Antagonism of serotonin receptor subtype 5-hydroxy-tryptamine-3 (5-HT3) reduces noxious stimuli perception, increases colonic compliance, and decreases gastrocolonic reflexes. Alosetron (Lotronex), the first IBS-specific medication approved by the U.S. Food and Drug Administration (FDA), is a highly selective central penetrating 5-HT3 antagonist. Alosetron did show a clinically significant, although modest, gain over placebo (41 versus 26 percent) in alleviating IBS symptoms such as bloating and pain.20 Initially, alosetron was removed from the market after being linked to ischemic colitis and the deaths of five women. It became available again in late 2002, but with strict prescribing regulations. Alosetron is indicated only for women with severe diarrhea-predominant symptoms and for whom conventional treatment has failed. Constipation may result from its use.
5-HT4 RECEPTOR AGONISTS
Stimulation of the serotonin receptor subtype 5-hydroxy-tryptamine-4 (5-HT4) increases colonic transit time and inhibits visceral sensitivity. Tegaserod (Zelnorm), a partial 5-HT4 receptor agonist, is an aminoguanidine indole similar to serotonin. Tegaserod stimulates the release of neurotransmitters and increases colonic motility; it is more effective than placebo in constipation-predominant IBS.21 However, a systematic review22 showed that global benefits are small, with an NNT of 17. Tegaserod is approved for up to 12 weeks of use for treatment of constipation-predominant IBS in women.23 The long-term safety of tegaserod has not been established, and post-marketing reports of tegaserod causingischemic colitis and diarrhea resulting in hypovolemia and syncope prompted an FDA advisory in April 2004.24 In summary, tegaserod improves global symptoms of IBS in women, but the benefits are small; further studies are needed to clarify any long-term adverse effects.22
There are a variety of other agents with reported advantages in treating IBS symptoms. Antibiotics may be recommended for the treatment of refractory diarrhea if bacterial infection is suspected.12 However, antibiotics should not be used routinely for treatment of IBS. Antibiotics are not indicated for long-term use because they may increase diarrhea through changes in the bowel flora.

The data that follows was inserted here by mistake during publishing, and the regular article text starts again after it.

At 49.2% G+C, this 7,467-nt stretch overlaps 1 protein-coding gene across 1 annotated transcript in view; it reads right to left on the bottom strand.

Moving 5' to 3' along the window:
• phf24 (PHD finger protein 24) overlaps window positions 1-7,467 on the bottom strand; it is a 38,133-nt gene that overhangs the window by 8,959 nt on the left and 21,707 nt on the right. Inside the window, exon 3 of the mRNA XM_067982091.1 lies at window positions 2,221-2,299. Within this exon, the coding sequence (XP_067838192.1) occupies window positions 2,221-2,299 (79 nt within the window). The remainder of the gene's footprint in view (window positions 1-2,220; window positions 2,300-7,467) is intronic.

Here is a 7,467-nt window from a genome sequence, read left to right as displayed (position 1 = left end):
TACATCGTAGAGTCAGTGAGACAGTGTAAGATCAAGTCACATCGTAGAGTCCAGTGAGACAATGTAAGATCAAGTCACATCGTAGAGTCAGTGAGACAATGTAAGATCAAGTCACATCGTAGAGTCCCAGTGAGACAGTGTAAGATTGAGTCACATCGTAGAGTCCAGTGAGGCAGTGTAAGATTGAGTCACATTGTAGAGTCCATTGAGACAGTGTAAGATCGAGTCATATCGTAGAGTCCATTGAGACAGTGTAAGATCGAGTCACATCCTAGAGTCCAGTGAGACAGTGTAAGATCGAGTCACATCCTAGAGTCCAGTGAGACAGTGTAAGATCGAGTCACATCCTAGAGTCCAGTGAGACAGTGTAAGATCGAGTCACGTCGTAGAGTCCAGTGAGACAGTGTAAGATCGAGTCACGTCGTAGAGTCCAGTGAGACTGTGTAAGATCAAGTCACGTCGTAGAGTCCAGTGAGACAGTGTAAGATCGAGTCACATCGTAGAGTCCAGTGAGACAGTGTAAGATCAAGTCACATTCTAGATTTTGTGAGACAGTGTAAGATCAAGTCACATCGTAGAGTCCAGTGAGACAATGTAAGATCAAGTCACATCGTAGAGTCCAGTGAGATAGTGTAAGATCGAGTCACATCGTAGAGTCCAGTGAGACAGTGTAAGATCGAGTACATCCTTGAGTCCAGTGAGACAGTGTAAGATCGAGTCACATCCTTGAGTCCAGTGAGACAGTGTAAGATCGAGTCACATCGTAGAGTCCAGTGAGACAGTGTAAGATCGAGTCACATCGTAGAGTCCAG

Probiotics consist of a preparation containing a single- or mixed-culture of live microbes that exert beneficial health effects by altering the gastrointestinal flora.6 Probiotics are presumed to restore normal bowel flora. Studies with probiotics demonstrate a trend toward improvement of IBS symptoms and are promising enough to warrant further investigation.25 Cisapride (Propulsid), a promotility agent, has been studied for treatment of IBS, but its use was not supported in a recent systematic literature review.12 Cisapride was removed from the market and is only available for compassionate use in the United States. The alpha adrenoceptor antagonist clonidine (Catapres) has been shown in a single small study26 to provide overall relief at a dosage of 0.1 mg twice a day when compared with placebo (67 versus 46 percent).
Given the absence of a cure and the adverse effects of medications, patients with IBS often turn to complementary therapies. Peppermint possesses antispasmodic properties and has long been associated with improvement of digestive function. Peppermint leaves contain oils that have mild anesthetic properties, relieve nausea, and relax smooth muscle spasticity caused by histamine and cholinergic stimulation.27 A systematic review27 identified five trials that showed that peppermint oil relieved IBS symptoms. Three of these trials showed statistically significant benefit of peppermint over placebo (P < .001). The placebo response ranged from 13 to 52 percent with a mean of 31 percent including all five trials.27 A randomized double-blind placebo-controlled study28 of enteric-coated peppermint oil involving 110 patients showed 79 percent with less pain, 83 percent with decreased stool frequency, and 79 percent with less flatulence. Peppermint is contraindicated in patients with gastroesophageal reflux disease.
The herb ginger also may play a role in IBS treatment. One component, gingerois, functions as a serotonin 5-HT antagonist and enhances motility.29 Aloe vera has been recommended for constipation-dominant IBS,30 and fennel has been recommended for IBS-related bloating. None of these agents has been studied in any clinical trials measuring patient-oriented outcomes.
Approach to the Patient
Given the variability of IBS, the most successful treatment will be comprehensive, involving multiple strategies (Figure 11). Patients should be allowed to participate actively in their care, and therapies should focus on particular types of gastrointestinal dysfunction.1 Initial treatment should include education, reassurance, stress management, and relaxation techniques. Further treatments are based on the type and severity of symptoms. Constipation-predominant IBS with mild symptoms may benefit from additional fluids, guar gum, exercise, and fiber. For constipation-predominant IBS with moderate symptoms, an antispasmodic, peppermint oil, or osmotic laxative may be appropriate. In severe cases, the aforementioned may be supplemented with tricyclic antidepressants, psychotherapy, and consideration of serotonin 5-HT4-agonist.
For diarrhea-predominant IBS, begin with dietary changes and add an antispasmodic, loperamide, or peppermint oil if symptoms are moderate. In severe diarrhea-predominant IBS, consider tricyclic antidepressants, therapy, and a serotonin 5-HT3 antagonist. In pain-predominant IBS, use an antispasmodic; a tricyclic antidepressant; and, if severe with diarrhea, consider a serotonin 5-HT3 agonist.